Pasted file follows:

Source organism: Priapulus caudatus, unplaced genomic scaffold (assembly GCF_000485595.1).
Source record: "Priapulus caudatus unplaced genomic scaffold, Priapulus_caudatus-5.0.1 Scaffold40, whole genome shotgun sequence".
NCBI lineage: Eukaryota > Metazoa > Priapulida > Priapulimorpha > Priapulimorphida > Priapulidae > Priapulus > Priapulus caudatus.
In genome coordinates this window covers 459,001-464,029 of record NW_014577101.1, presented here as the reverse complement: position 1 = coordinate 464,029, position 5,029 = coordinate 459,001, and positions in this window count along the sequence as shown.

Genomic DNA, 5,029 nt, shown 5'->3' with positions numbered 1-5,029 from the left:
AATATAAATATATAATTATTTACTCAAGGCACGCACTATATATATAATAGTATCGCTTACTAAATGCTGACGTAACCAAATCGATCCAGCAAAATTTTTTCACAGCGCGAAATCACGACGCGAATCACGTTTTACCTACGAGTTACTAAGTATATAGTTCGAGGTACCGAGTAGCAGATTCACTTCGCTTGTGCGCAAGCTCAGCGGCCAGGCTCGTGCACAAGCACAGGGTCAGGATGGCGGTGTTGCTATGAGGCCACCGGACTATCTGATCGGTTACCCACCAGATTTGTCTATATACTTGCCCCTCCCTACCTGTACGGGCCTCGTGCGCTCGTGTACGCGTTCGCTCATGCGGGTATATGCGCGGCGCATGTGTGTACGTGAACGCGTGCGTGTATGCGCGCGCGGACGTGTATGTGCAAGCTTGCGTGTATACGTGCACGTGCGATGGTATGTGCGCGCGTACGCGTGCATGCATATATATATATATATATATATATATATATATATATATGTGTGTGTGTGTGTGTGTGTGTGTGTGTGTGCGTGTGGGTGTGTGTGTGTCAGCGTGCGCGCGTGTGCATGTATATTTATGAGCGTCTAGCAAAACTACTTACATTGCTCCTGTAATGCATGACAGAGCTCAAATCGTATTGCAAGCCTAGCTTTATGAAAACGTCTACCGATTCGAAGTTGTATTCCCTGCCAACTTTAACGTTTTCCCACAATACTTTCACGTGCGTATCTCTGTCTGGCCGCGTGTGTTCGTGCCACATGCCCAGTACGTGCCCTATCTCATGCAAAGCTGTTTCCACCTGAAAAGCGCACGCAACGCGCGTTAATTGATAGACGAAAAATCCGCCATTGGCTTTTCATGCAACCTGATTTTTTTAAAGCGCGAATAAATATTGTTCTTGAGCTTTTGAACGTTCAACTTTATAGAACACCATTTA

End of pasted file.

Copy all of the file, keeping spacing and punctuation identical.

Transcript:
Source organism: Priapulus caudatus, unplaced genomic scaffold (assembly GCF_000485595.1).
Source record: "Priapulus caudatus unplaced genomic scaffold, Priapulus_caudatus-5.0.1 Scaffold40, whole genome shotgun sequence".
NCBI lineage: Eukaryota > Metazoa > Priapulida > Priapulimorpha > Priapulimorphida > Priapulidae > Priapulus > Priapulus caudatus.
In genome coordinates this window covers 459,001-464,029 of record NW_014577101.1, presented here as the reverse complement: position 1 = coordinate 464,029, position 5,029 = coordinate 459,001, and positions in this window count along the sequence as shown.

Genomic DNA, 5,029 nt, shown 5'->3' with positions numbered 1-5,029 from the left:
AATATAAATATATAATTATTTACTCAAGGCACGCACTATATATATAATAGTATCGCTTACTAAATGCTGACGTAACCAAATCGATCCAGCAAAATTTTTTCACAGCGCGAAATCACGACGCGAATCACGTTTTACCTACGAGTTACTAAGTATATAGTTCGAGGTACCGAGTAGCAGATTCACTTCGCTTGTGCGCAAGCTCAGCGGCCAGGCTCGTGCACAAGCACAGGGTCAGGATGGCGGTGTTGCTATGAGGCCACCGGACTATCTGATCGGTTACCCACCAGATTTGTCTATATACTTGCCCCTCCCTACCTGTACGGGCCTCGTGCGCTCGTGTACGCGTTCGCTCATGCGGGTATATGCGCGGCGCATGTGTGTACGTGAACGCGTGCGTGTATGCGCGCGCGGACGTGTATGTGCAAGCTTGCGTGTATACGTGCACGTGCGATGGTATGTGCGCGCGTACGCGTGCATGCATATATATATATATATATATATATATATATATATATATGTGTGTGTGTGTGTGTGTGTGTGTGTGTGTGCGTGTGGGTGTGTGTGTGTCAGCGTGCGCGCGTGTGCATGTATATTTATGAGCGTCTAGCAAAACTACTTACATTGCTCCTGTAATGCATGACAGAGCTCAAATCGTATTGCAAGCCTAGCTTTATGAAAACGTCTACCGATTCGAAGTTGTATTCCCTGCCAACTTTAACGTTTTCCCACAATACTTTCACGTGCGTATCTCTGTCTGGCCGCGTGTGTTCGTGCCACATGCCCAGTACGTGCCCTATCTCATGCAAAGCTGTTTCCACCTGAAAAGCGCACGCAACGCGCGTTAATTGATAGACGAAAAATCCGCCATTGGCTTTTCATGCAACCTGATTTTTTTAAAGCGCGAATAAATATTGTTCTTGAGCTTTTGAACGTTCAACTTTATAGAACACCATTTA